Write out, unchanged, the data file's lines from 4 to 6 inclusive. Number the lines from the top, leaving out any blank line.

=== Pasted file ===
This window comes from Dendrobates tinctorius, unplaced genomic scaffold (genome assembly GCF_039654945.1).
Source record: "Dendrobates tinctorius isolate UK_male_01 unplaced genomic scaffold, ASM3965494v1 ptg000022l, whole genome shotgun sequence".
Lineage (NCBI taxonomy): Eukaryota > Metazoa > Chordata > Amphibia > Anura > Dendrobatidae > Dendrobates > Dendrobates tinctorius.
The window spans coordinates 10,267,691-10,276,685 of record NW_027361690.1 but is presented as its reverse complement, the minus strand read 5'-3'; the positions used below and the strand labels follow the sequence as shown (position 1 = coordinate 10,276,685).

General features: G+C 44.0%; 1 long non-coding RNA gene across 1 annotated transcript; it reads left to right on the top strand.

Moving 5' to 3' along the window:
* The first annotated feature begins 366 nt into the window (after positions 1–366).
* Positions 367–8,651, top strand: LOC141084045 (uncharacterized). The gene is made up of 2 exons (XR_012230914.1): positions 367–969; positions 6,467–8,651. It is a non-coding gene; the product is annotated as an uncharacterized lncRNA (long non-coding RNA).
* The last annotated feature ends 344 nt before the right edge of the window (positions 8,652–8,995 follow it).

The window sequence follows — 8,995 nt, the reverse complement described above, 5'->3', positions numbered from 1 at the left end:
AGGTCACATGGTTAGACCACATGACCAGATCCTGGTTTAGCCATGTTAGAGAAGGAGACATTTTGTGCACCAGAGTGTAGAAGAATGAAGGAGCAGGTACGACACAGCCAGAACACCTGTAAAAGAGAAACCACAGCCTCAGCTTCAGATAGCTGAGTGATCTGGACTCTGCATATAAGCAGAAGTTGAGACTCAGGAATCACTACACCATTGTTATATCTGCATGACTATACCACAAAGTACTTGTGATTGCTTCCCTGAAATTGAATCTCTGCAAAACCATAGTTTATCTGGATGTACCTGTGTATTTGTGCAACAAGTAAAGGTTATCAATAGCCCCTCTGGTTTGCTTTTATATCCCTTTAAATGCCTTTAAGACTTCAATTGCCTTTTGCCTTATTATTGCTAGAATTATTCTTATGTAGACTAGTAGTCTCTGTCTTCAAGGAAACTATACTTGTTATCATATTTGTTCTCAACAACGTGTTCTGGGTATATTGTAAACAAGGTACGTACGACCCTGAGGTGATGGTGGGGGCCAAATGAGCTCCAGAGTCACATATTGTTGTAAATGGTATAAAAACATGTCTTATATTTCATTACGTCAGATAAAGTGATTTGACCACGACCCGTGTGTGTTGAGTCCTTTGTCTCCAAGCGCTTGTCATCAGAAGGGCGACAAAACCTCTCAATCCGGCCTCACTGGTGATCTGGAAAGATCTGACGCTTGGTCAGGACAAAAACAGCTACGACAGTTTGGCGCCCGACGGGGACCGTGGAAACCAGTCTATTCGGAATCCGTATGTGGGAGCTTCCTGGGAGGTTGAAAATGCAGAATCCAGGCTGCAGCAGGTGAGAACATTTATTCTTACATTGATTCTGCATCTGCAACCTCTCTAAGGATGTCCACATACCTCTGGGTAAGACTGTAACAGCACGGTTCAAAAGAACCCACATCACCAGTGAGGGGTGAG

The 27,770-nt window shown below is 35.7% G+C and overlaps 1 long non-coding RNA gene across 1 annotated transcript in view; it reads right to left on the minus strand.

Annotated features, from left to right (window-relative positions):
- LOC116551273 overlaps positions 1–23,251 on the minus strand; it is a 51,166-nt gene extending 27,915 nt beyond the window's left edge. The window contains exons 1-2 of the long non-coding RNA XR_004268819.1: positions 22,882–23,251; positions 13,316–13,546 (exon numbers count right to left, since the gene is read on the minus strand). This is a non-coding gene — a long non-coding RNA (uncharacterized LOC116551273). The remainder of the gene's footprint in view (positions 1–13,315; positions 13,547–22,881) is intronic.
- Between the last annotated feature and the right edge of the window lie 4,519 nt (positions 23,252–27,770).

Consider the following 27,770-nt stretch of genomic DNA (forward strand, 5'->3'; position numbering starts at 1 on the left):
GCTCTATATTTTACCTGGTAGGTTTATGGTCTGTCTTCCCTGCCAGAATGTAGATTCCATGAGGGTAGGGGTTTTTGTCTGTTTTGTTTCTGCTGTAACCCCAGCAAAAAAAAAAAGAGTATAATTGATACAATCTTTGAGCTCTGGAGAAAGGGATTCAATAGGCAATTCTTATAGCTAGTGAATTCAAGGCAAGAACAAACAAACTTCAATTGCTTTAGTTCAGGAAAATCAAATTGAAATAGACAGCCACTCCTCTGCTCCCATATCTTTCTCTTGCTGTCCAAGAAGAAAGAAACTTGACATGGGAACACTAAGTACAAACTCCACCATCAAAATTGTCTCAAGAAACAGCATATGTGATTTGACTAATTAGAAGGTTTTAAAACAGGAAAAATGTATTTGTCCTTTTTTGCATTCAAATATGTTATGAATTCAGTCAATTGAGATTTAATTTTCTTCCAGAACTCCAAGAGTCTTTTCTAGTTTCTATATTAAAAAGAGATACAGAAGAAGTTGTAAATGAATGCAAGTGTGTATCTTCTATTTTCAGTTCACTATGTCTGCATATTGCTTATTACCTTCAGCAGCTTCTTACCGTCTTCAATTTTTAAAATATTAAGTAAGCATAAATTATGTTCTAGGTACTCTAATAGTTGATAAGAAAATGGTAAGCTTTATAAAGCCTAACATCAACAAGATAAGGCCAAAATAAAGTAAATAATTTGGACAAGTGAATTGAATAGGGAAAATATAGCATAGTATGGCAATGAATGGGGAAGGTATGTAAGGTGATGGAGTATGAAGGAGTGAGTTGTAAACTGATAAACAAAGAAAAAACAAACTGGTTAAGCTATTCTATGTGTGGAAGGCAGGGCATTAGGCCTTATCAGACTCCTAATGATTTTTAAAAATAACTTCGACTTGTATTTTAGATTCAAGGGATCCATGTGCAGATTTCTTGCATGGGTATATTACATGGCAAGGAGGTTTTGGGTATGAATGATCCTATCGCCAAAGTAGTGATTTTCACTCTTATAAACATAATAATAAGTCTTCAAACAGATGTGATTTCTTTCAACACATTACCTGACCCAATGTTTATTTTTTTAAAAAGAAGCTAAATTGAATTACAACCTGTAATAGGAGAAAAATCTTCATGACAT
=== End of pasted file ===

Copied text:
The window spans coordinates 10,267,691-10,276,685 of record NW_027361690.1 but is presented as its reverse complement, the minus strand read 5'-3'; the positions used below and the strand labels follow the sequence as shown (position 1 = coordinate 10,276,685).

General features: G+C 44.0%; 1 long non-coding RNA gene across 1 annotated transcript; it reads left to right on the top strand.

Moving 5' to 3' along the window: